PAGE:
Giorgio Locatelli is not a man to stand still. Twenty-five years after coming to England, he has a fistful of restaurants to his name and a reputation for creative interpretations of Italian classics.
Five years after Made In Italy, Mr Locatelli's second book Made In Sicily hit bookshelves in September with hundreds of new recipes. To celebrate, he has launched a special menu at Refettorio which we sampled recently. He took a few minutes out of his schedule to tell us his current life and his plans for the future.
Just in case there’s a reader that hasn’t heard of you, can you give us a brief summary of your career and how you got to where you are today?
I was born on the second floor of a restaurant and spent my life in a kitchen. I worked in a family environment until I was 20 and then I started to travel. After working for a short spell in local restaurants in North Italy and Switzerland, I came to England in 1986 to join the kitchens of Anton Edelmann at The Savoy.
Four years later I moved to Paris and worked at Restaurant Laurent and La Tour D’Argent. On my return to London a couple of years later, I became head chef at Olivo, Eccleston Street, before opening Zafferano in February 1995. I opened my second restaurant, Spighetta, Blandford Street, in July 1997 and its sister restaurant Spiga, Wardour Street, in March 1999.
In 2002, on the 14th of February, my wife Plaxy and I, opened our first independent restaurant, Locanda Locatelli, in Seymour Street. The restaurant has been awarded a Michelin star in 2003, which has been retained ever since.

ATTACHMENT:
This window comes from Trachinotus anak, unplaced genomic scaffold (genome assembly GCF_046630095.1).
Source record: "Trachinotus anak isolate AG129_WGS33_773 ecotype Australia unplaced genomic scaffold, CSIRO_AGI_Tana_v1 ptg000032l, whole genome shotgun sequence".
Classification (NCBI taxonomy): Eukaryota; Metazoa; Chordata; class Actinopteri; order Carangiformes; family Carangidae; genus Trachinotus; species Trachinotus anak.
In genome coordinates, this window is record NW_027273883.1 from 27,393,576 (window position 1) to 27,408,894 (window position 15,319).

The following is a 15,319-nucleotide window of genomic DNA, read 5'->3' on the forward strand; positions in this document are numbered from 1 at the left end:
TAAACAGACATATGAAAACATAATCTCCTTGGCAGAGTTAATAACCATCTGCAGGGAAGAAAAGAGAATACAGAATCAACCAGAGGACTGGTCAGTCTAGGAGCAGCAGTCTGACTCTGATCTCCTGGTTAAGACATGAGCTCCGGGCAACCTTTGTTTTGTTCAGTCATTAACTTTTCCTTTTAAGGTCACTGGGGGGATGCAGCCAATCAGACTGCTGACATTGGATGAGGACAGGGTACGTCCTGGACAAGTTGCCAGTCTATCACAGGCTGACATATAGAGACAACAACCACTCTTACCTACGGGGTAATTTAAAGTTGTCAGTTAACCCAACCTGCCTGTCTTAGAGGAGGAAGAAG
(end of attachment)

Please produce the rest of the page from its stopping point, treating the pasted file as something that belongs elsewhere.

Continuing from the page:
Where do you source your seafood? How important is sustainability and using local and British ingredients?
It is very important for us to use British ingredients. We source our ingredients in the closest way possible to the fisheries and farmers.
Where do you like to go when dining out in London?
I like to go home and cook a relaxed dinner with my family.
How dynamic is the London dining scene and how does it compare with other world cities?
In London we have very different types of cuisine of the highest level compared to other European capitals...they must envy us!
How important is pairing the right wine with the right dish? Any tips on how to do it?
It’s very important especially if you like wine. I concentrate more on the food…
Got any other interesting projects in the works you’d like to share with our readers?
We are still working very hard in our latest venture Tinello. It takes us time to set up new projects. I like to think we are more organic and less business like compared to other companies.